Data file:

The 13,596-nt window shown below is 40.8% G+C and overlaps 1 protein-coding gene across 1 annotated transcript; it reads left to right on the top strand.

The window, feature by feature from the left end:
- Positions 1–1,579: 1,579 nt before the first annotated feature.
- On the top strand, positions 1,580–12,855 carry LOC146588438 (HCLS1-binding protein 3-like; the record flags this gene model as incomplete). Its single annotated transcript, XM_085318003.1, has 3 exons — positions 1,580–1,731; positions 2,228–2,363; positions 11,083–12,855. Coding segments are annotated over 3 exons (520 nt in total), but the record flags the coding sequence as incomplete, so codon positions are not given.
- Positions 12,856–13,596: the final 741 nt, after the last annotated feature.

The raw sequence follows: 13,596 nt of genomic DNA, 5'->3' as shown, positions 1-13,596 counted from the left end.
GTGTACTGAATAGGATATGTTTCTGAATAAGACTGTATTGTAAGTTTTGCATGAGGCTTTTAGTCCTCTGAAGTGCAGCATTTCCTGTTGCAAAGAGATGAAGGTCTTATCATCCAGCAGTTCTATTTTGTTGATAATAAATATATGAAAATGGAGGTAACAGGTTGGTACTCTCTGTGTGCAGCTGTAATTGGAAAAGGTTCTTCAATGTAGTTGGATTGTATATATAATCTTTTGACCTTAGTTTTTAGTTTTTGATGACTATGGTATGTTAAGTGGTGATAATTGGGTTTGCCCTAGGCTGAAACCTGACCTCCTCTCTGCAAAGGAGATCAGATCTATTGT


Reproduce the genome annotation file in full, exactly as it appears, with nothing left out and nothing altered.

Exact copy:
The 13,596-nt window shown below is 40.8% G+C and overlaps 1 protein-coding gene across 1 annotated transcript; it reads left to right on the top strand.

The window, feature by feature from the left end:
- Positions 1–1,579: 1,579 nt before the first annotated feature.
- On the top strand, positions 1,580–12,855 carry LOC146588438 (HCLS1-binding protein 3-like; the record flags this gene model as incomplete). Its single annotated transcript, XM_085318003.1, has 3 exons — positions 1,580–1,731; positions 2,228–2,363; positions 11,083–12,855. Coding segments are annotated over 3 exons (520 nt in total), but the record flags the coding sequence as incomplete, so codon positions are not given.
- Positions 12,856–13,596: the final 741 nt, after the last annotated feature.

The raw sequence follows: 13,596 nt of genomic DNA, 5'->3' as shown, positions 1-13,596 counted from the left end.
GTGTACTGAATAGGATATGTTTCTGAATAAGACTGTATTGTAAGTTTTGCATGAGGCTTTTAGTCCTCTGAAGTGCAGCATTTCCTGTTGCAAAGAGATGAAGGTCTTATCATCCAGCAGTTCTATTTTGTTGATAATAAATATATGAAAATGGAGGTAACAGGTTGGTACTCTCTGTGTGCAGCTGTAATTGGAAAAGGTTCTTCAATGTAGTTGGATTGTATATATAATCTTTTGACCTTAGTTTTTAGTTTTTGATGACTATGGTATGTTAAGTGGTGATAATTGGGTTTGCCCTAGGCTGAAACCTGACCTCCTCTCTGCAAAGGAGATCAGATCTATTGT